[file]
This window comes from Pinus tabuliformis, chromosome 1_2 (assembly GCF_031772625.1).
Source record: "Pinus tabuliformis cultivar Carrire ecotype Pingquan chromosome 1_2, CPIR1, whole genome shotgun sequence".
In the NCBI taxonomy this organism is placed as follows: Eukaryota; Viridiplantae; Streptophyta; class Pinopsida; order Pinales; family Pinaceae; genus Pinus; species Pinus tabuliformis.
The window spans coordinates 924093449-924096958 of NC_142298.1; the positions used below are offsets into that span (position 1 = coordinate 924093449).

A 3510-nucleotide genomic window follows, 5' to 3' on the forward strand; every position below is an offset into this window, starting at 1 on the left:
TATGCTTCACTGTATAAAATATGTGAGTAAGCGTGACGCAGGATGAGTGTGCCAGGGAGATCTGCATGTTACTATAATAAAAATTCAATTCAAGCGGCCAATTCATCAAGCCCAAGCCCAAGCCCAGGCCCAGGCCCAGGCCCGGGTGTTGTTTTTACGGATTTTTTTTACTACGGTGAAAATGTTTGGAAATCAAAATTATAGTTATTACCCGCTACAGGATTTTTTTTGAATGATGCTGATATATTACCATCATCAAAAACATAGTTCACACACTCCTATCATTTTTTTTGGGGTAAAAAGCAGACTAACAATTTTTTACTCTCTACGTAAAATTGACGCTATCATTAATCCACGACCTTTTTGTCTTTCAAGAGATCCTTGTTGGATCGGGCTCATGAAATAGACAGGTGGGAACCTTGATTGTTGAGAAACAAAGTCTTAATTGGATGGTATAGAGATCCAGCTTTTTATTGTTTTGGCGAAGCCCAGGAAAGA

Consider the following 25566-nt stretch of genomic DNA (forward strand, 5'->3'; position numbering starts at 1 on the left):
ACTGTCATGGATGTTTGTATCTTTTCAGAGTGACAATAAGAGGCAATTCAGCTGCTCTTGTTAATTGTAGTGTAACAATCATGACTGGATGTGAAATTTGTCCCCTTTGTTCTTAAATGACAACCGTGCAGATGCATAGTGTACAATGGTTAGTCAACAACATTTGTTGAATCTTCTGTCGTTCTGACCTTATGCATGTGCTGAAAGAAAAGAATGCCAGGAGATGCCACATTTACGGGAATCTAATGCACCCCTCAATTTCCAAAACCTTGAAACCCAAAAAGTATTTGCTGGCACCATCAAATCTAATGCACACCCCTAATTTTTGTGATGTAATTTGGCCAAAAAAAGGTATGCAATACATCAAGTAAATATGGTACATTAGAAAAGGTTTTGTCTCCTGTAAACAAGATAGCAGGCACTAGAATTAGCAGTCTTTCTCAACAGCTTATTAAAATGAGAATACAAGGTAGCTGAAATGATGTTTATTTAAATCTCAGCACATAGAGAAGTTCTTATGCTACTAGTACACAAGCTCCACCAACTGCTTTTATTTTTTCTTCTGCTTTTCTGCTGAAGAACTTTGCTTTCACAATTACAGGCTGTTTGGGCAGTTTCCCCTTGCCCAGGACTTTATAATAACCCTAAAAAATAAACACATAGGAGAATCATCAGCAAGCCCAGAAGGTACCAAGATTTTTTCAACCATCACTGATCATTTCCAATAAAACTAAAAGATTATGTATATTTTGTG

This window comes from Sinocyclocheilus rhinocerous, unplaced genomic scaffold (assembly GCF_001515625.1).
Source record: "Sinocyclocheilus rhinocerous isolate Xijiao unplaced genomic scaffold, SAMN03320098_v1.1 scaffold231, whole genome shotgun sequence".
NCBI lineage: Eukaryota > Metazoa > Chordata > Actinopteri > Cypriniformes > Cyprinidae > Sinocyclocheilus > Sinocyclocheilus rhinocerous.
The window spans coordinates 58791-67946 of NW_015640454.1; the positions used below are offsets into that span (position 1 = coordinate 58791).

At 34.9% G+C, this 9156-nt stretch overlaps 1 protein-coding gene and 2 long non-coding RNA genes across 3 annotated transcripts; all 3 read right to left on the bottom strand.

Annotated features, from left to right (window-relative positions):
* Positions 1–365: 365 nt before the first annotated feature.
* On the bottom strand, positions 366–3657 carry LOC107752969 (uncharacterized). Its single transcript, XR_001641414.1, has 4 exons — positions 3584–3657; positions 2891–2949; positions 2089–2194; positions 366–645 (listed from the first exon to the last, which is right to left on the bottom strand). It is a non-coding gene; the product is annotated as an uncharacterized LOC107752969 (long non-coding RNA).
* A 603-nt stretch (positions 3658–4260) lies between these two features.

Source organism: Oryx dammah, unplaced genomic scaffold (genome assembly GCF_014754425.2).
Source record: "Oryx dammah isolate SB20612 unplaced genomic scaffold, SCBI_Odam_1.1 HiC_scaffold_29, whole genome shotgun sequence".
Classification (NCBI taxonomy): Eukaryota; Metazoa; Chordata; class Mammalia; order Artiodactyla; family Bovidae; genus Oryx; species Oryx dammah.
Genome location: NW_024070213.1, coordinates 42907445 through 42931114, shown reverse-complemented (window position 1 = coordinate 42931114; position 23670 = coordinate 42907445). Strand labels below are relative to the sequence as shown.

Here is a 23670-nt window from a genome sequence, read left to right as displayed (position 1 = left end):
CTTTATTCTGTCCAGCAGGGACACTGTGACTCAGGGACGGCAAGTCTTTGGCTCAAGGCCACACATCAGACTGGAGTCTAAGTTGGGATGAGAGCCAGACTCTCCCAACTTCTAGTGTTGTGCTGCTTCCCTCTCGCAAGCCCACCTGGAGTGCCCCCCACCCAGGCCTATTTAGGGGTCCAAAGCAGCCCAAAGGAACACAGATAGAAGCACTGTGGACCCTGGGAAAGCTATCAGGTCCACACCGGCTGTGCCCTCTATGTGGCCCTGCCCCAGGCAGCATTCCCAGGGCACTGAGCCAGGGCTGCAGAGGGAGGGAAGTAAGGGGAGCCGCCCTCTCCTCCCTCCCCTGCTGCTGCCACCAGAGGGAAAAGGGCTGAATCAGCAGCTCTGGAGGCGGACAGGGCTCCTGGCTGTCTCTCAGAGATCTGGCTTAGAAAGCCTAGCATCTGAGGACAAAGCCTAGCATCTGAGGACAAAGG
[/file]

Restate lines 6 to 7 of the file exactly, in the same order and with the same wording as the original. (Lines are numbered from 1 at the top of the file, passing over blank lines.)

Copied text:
TATGCTTCACTGTATAAAATATGTGAGTAAGCGTGACGCAGGATGAGTGTGCCAGGGAGATCTGCATGTTACTATAATAAAAATTCAATTCAAGCGGCCAATTCATCAAGCCCAAGCCCAAGCCCAGGCCCAGGCCCAGGCCCGGGTGTTGTTTTTACGGATTTTTTTTACTACGGTGAAAATGTTTGGAAATCAAAATTATAGTTATTACCCGCTACAGGATTTTTTTTGAATGATGCTGATATATTACCATCATCAAAAACATAGTTCACACACTCCTATCATTTTTTTTGGGGTAAAAAGCAGACTAACAATTTTTTACTCTCTACGTAAAATTGACGCTATCATTAATCCACGACCTTTTTGTCTTTCAAGAGATCCTTGTTGGATCGGGCTCATGAAATAGACAGGTGGGAACCTTGATTGTTGAGAAACAAAGTCTTAATTGGATGGTATAGAGATCCAGCTTTTTATTGTTTTGGCGAAGCCCAGGAAAGA

Consider the following 25566-nt stretch of genomic DNA (forward strand, 5'->3'; position numbering starts at 1 on the left):